The wild boar, in their obsessive pursuit of roots, seeds, and the few nuts that dropped last fall from the over-arching walnut tree, have destroyed, decimated, debased and undone the patch of weedy grass that we optimistically refer to as “the front lawn”. Like everyone else in Tuscany, we detest wild boar.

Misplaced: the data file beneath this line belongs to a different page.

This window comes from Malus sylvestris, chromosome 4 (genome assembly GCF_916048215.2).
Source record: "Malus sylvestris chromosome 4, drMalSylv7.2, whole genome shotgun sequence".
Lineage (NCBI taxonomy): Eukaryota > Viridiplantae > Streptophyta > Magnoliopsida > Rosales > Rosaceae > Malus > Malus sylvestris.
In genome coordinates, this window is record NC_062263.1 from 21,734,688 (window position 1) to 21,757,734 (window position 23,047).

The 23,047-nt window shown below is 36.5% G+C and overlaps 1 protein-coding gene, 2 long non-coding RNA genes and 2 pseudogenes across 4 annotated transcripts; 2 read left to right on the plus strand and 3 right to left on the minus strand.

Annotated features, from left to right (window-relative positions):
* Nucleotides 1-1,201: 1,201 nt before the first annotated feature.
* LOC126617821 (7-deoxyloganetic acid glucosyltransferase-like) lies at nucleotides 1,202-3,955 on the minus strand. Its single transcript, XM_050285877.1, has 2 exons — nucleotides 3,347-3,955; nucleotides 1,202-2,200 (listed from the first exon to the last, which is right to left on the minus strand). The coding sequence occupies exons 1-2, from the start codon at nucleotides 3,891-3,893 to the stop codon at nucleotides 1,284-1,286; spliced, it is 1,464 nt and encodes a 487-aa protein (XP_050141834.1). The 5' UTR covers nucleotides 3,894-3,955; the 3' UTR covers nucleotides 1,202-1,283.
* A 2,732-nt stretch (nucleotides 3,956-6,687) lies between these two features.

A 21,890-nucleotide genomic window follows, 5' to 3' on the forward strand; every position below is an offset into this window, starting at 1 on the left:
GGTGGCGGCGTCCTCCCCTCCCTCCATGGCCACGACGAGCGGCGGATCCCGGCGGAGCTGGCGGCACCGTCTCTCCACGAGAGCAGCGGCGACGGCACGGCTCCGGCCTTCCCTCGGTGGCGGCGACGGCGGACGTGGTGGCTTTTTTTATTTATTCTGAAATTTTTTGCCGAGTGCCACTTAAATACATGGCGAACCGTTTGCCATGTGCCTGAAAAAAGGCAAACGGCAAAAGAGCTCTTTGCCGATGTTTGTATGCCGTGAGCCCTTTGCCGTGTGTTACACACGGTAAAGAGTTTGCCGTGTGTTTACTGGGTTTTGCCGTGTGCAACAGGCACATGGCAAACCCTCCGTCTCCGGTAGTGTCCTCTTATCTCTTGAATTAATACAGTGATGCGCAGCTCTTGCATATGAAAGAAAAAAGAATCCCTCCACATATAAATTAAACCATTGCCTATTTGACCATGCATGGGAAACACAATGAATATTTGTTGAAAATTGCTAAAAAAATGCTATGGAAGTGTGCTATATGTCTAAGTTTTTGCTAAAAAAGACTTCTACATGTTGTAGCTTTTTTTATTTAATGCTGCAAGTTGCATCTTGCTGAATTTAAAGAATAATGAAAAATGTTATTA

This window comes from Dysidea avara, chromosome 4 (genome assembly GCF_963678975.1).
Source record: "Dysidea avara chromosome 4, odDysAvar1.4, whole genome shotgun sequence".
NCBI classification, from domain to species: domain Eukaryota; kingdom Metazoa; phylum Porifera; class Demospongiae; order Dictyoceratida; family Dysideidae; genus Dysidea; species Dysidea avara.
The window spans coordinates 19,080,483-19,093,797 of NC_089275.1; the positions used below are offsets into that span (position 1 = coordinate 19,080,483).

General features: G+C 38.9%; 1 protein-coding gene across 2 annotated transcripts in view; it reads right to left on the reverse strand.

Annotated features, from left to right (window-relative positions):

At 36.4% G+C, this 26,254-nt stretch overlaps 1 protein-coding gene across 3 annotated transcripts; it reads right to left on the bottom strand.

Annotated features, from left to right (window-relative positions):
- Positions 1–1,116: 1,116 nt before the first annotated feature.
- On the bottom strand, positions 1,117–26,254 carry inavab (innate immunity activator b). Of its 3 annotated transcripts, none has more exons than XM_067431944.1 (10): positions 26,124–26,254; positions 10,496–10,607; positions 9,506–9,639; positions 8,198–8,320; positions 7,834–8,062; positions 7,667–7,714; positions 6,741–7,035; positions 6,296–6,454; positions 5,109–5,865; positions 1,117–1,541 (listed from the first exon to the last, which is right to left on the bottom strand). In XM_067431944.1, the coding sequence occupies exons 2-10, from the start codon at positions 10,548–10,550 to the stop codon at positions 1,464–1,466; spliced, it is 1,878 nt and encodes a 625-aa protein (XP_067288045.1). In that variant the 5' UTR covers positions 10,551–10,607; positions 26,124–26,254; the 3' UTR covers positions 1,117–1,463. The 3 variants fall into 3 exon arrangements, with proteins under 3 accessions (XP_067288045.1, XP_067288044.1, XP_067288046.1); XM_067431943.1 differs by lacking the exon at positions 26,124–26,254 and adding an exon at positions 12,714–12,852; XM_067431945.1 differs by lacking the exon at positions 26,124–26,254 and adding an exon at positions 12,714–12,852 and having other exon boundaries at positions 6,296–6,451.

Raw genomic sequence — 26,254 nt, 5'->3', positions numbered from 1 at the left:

We consider them the pest to beat all pests. We welcome hunters in the fall but they, alas, are fewer and fewer, mostly old guys who can’t see through their shotgun sights any longer, while the boar, which, my neighbors say, were introduced decades ago precisely to provide the hunters with game–the boar flourish to the detriment of anything resembling a lawn, as well as an unfenced garden, a field of sunflowers (which they love to roll in but not to eat) or a field of corn which they adore and can utterly destroy in a night or two. But there are two advantages the boar bring, two silvery linings to the dark cloud of their existence: 1) they keep the viper population under control, and 2) look at what they’ve left on our lawn–violets! Beautiful deep-blue, shy, perfumed violets sprinkled all over the clods of upturned sod. Time to count our blessings.